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Thoughts on the future of social work research

BASW's virtual festival brought together current and past British Journal of Social Work board members to discuss the profession's research base...

Photo of the conference session

Published by Professional Social Work Magazine 7th July 2020

Social work research needs to be more accessible, relevant to practice, diverse and co-produced with people who have lived experience.

It should also strengthen social work as a “social justice profession” and reflect its global dimension.

These were some of the points made by social work academics at the launch of an anniversary edition of the British Journal of Social Work (BJSW) celebrating BASW at 50.

Past, current and incoming board members of the journal also discussed how politics has shaped the context of practice and the content of the journal since its launch, also 50 years ago.

David Ward, of De Montfort University, said: “The 1970s and 1980s was a period of political turmoil where the credibility of the profession came to be challenged, particularly in relation to child care with the numerous child abuse cases that took place during that period.

“We also saw a greater concern for evidence and the ability to be able to defend what the profession was about and the work people were doing on the basis of the outcomes achieved rather than the basis of the intentions, which was much more the focus in the 1970s.”

BASW chief executive Ruth Allen said the 70s and 80s saw a focus on radical social work, ethics, an awareness of structural inequalities and the “unfairness of society”.

“There were lots of debates about the extent to which that was determining people’s lives and the role of social workers in helping people with their personal difficulties.”

That, she said, influenced the emergence of anti-discriminatory practice.

The journal’s outgoing co-editor Malcolm Golightly of the University of Lincoln noted how social policy from the 1980s onwards was shaped by “scandals”, particularly those involving child abuse cases, which was often unhelpful to the profession.

“Gene Packman and Bill Jordan [writing in BJSW in 1991] provided a critical account of child legislation of the last five decades and how the care of children became a key public concern, pointing out that legislation is a rather blunt instrument and needs to be combined with adequate resources, training and research and often that isn’t the case.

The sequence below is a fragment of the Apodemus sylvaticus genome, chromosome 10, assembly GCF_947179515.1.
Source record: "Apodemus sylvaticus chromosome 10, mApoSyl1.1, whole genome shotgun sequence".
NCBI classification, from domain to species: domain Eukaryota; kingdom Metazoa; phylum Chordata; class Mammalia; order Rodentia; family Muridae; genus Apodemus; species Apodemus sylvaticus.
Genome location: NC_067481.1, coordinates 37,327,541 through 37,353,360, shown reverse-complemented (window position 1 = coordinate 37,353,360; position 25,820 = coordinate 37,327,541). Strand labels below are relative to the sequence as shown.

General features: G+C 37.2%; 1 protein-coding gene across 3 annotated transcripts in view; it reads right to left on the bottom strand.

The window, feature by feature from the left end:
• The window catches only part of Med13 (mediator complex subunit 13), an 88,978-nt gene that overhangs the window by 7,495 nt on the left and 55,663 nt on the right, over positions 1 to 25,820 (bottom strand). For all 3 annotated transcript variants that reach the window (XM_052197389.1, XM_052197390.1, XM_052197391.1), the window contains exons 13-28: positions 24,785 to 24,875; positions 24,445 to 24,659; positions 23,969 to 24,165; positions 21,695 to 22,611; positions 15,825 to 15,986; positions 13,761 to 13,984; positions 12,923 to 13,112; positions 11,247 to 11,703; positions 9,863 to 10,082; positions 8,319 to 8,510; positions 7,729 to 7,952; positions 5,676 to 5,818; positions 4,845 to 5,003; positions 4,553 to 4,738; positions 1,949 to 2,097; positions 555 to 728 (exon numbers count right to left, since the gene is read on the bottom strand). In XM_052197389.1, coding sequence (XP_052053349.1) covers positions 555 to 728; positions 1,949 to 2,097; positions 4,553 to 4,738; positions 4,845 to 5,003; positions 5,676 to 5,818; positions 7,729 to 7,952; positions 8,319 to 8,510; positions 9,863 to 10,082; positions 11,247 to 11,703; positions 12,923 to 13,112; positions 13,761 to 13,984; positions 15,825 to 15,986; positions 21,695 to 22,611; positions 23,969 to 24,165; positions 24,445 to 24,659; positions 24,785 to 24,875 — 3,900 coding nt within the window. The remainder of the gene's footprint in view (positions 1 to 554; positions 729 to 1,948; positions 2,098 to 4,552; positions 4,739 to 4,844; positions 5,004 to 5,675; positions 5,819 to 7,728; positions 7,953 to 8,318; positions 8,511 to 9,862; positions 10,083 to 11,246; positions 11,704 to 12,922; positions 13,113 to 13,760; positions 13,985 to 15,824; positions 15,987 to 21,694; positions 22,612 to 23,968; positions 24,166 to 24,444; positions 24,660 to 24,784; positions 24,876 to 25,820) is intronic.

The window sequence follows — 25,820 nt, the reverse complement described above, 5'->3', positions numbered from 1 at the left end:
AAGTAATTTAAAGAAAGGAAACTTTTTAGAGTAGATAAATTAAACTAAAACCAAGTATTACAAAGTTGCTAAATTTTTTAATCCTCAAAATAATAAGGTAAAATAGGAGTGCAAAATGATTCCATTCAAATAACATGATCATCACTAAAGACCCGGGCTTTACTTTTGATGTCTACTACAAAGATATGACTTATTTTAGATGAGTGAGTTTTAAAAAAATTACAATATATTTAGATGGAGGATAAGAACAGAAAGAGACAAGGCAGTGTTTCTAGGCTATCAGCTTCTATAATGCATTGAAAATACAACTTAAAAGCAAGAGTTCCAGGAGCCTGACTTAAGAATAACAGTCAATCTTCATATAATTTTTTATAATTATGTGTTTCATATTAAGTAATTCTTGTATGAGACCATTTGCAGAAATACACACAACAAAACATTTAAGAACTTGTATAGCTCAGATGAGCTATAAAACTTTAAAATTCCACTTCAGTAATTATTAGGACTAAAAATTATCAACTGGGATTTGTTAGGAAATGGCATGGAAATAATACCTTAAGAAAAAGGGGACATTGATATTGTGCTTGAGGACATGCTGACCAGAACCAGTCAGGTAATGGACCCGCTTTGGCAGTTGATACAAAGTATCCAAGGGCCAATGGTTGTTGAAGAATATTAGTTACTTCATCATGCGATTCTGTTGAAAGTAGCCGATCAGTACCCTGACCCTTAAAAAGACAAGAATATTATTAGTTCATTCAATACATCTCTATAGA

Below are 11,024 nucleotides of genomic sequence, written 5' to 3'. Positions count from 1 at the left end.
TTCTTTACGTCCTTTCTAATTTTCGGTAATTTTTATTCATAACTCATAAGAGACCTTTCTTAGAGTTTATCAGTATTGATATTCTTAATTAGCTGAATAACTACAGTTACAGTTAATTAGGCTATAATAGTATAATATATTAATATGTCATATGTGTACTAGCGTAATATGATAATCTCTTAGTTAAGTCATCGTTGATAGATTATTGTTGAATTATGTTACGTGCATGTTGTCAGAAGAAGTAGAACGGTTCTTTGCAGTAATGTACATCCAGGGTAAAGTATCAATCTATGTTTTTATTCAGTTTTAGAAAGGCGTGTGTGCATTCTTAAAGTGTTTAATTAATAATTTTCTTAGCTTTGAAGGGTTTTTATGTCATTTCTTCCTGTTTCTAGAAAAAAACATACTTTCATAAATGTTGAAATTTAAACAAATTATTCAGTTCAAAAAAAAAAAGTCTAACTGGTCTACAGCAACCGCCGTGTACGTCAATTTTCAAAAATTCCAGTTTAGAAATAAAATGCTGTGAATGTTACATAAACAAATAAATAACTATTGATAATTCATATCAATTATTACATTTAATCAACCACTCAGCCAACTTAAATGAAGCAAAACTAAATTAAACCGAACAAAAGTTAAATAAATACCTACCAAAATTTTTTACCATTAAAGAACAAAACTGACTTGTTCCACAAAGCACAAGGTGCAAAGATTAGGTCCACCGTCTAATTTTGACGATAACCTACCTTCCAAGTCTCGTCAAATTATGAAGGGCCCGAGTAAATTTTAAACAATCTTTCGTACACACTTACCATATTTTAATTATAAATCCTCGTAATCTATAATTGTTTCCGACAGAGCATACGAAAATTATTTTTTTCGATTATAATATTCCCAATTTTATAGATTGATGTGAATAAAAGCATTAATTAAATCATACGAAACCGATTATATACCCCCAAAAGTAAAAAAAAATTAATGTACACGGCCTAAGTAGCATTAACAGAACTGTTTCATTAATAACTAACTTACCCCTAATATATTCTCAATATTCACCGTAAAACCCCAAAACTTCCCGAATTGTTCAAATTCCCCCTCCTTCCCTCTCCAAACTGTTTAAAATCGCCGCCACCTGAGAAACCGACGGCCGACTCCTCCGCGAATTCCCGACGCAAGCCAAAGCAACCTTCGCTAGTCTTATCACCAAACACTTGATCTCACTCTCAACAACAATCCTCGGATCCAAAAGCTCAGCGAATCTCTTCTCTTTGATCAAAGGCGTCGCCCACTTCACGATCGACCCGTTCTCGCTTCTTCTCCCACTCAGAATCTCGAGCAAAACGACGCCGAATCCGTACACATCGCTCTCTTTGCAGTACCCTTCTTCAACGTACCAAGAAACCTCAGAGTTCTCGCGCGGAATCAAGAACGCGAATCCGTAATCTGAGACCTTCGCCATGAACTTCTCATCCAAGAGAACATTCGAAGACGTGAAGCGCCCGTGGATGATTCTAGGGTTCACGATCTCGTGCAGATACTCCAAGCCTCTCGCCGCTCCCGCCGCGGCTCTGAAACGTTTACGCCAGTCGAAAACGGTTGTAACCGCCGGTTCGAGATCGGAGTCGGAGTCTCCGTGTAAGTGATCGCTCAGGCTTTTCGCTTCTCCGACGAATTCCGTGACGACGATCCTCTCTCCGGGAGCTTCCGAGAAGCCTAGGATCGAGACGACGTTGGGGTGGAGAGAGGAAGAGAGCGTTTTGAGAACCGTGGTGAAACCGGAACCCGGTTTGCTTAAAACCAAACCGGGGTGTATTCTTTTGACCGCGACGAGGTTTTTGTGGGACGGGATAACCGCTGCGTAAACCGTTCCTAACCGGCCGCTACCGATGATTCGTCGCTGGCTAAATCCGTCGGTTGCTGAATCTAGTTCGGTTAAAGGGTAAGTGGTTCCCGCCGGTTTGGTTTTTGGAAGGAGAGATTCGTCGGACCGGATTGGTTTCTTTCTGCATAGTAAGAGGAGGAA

“If you look at the last decade the effects of austerity for example has been punishing on social work and people with lived experience.”

Former editor Professor Jim Campbell of University College Dublin said policy was always politically-driven. He added a note of caution about evidence-based practice, saying: “I think we need to be cautious about assuming science will deliver on social change.”

Viv Cree, emerita professor of social work at the University of Edinburgh, observed how social work education had become a “political football” and saw a conflict between the policy and the profession’s ethics.

“It has been really difficult to be part of something when the state is withdrawing from many of the things we believe are important. It becomes difficult to know how you help people to become the critically aware practitioners you want them to be.

“There’s that horrible expression that [new social workers] need to hit the ground running. I would rather they were able to hit the ground thinking.”

Peter Unwin of Worcestershire University drew a distinction between producing practitioners that understood the concept of “doing with” rather than “doing to” people.

“It has always been an uncomfortable relationship. There are people who I teach who just don’t get it, that you go on a qualified course and become a professional and yet you listen to people who have become mentally ill, who have been perpetrators or with limited cognitive abilities. It is more marginalised than it should be in our profession.”

He noted BASW has “moved closer” to working in partnership and co-production with people because it resulted in a “greater richness of knowledge.”

He said using the “qualitative experience” of social workers and their ability to not “deny our humanity in that there for the grace of God go I” was the way forward.

Looking ahead, the journal’s incoming co-editor Vasilios lokamidis of Essex University said: “Some of the social issues social workers deal with have no borders. It would be illogical to say specific countries can deal in isolation with issues like environmental disasters, or human trafficking or the pandemic.”

Also key was expanding on social work’s “sociological human rights foundation” and to strengthen it as a “social justice profession”, he added.

This article is published by Professional Social work magazine which provides a platform for a range of perspectives across the social work sector. It does not necessarily reflect the views of the British Association of Social Workers.